A study published in 2016 examined the impact of climate change on the distribution of five species of Myristicaceae in 2050 to 2080 under two scenarios. The models showed that both swamp specialists—Gymnocranthera canarica and Myristica fatua—will suffer from a reduced overall suitable habitat area. While G. canaria is estimated to drop by 1.04% in current area, M fatua will shrink by 1.68% under a scenario of rapid economic and population growth till mid-century with a balance in fossil and non-fossil energy sources.
Ravikanth, associate professor at the Asoka Trust for Research in Ecology & the environment and the senior author of the study, expresses concern over the effect of erratic and high rainfall patterns on the regeneration of swampy species. “While floods could result in seedlings (and seeds) being uprooted and being washed away, dry spells, on the other hand, could result in higher mortality of the seedlings,” he noted.
“Both the species require flowing water for survival and for the germination of their seeds,” explained Ravikanth. “Our studies [unpublished] have shown that even a few meters away from the swamp, the seeds have poor germination (less than 20%) and those that do germinate have high mortality rates (almost 100%) in summer (within one year of their germination).”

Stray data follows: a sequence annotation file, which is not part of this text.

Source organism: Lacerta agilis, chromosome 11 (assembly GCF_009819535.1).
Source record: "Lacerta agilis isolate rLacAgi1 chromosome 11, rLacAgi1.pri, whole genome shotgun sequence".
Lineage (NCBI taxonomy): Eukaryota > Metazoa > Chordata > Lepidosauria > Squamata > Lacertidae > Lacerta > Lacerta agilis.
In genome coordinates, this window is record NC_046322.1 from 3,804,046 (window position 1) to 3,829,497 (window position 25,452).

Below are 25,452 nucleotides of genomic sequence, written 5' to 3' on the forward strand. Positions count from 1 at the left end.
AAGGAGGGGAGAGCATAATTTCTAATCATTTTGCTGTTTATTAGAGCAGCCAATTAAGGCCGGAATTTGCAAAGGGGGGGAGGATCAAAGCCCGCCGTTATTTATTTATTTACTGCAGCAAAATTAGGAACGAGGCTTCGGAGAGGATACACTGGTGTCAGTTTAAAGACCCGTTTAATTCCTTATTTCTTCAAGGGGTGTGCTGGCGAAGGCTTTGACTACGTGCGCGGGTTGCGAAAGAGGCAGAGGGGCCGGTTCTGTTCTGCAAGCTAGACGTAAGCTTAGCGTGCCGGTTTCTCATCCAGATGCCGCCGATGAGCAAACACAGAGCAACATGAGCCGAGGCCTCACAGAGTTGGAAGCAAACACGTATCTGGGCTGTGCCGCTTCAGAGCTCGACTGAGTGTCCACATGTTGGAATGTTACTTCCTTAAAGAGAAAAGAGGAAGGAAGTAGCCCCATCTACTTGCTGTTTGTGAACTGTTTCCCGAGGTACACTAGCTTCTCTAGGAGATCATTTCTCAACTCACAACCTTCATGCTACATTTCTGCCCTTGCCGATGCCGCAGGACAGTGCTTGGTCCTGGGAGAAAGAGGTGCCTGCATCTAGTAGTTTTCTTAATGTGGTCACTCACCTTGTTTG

Although the estimated percentage of reduction in the area of the swampy species is not high, Ravikanth points out a myriad of additional threats: changes in land-use, diversion of water for agricultural purposes and the encroachment of swamps.
The study also reveals that most of the suitable areas of swamps lie outside the protected area network and are highly vulnerable to human exploitation. For instance, the brightly-coloured arils covering the large seeds are locally used as a spice for wild nutmeg. “While the arils of M fatua are extensively harvested and have a good market, the arils of G canarica are used as an adulterant. Our recent [yet to be published] study indicated that in many areas of the Western Ghats, the fruits are prematurely harvested (due to competition among harvesters). The prematurely harvested seeds are not physiologically ripe and do not germinate at all,” revealed Ravikanth. “In fact, even if they harvest the mature fruits, the harvesters tend to throw all the seeds (thousands of them) at one place resulting in poor regeneration.”